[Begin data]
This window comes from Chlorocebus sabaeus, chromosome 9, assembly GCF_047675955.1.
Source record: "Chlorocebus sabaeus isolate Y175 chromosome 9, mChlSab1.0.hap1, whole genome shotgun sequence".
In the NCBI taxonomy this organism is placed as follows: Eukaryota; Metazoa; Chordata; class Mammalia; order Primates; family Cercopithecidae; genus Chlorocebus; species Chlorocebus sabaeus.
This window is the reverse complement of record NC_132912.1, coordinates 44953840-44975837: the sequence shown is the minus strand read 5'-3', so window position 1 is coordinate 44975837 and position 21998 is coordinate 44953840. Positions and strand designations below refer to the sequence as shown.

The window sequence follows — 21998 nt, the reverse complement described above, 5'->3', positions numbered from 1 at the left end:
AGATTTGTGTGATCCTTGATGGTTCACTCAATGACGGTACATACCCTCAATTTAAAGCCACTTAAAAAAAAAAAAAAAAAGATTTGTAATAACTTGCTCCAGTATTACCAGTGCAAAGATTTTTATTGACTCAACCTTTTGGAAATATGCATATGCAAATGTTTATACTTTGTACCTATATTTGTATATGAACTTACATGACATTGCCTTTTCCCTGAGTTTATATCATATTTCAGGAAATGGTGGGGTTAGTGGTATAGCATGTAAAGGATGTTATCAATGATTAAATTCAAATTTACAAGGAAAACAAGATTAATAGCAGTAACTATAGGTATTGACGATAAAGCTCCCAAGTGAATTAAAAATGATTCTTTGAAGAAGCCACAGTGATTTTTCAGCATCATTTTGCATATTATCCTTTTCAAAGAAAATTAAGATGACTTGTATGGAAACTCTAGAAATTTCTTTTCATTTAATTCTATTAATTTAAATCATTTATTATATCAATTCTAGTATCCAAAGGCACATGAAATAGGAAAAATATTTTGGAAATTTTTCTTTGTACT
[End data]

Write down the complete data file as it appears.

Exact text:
This window comes from Chlorocebus sabaeus, chromosome 9, assembly GCF_047675955.1.
Source record: "Chlorocebus sabaeus isolate Y175 chromosome 9, mChlSab1.0.hap1, whole genome shotgun sequence".
In the NCBI taxonomy this organism is placed as follows: Eukaryota; Metazoa; Chordata; class Mammalia; order Primates; family Cercopithecidae; genus Chlorocebus; species Chlorocebus sabaeus.
This window is the reverse complement of record NC_132912.1, coordinates 44953840-44975837: the sequence shown is the minus strand read 5'-3', so window position 1 is coordinate 44975837 and position 21998 is coordinate 44953840. Positions and strand designations below refer to the sequence as shown.

The window sequence follows — 21998 nt, the reverse complement described above, 5'->3', positions numbered from 1 at the left end:
AGATTTGTGTGATCCTTGATGGTTCACTCAATGACGGTACATACCCTCAATTTAAAGCCACTTAAAAAAAAAAAAAAAAAGATTTGTAATAACTTGCTCCAGTATTACCAGTGCAAAGATTTTTATTGACTCAACCTTTTGGAAATATGCATATGCAAATGTTTATACTTTGTACCTATATTTGTATATGAACTTACATGACATTGCCTTTTCCCTGAGTTTATATCATATTTCAGGAAATGGTGGGGTTAGTGGTATAGCATGTAAAGGATGTTATCAATGATTAAATTCAAATTTACAAGGAAAACAAGATTAATAGCAGTAACTATAGGTATTGACGATAAAGCTCCCAAGTGAATTAAAAATGATTCTTTGAAGAAGCCACAGTGATTTTTCAGCATCATTTTGCATATTATCCTTTTCAAAGAAAATTAAGATGACTTGTATGGAAACTCTAGAAATTTCTTTTCATTTAATTCTATTAATTTAAATCATTTATTATATCAATTCTAGTATCCAAAGGCACATGAAATAGGAAAAATATTTTGGAAATTTTTCTTTGTACT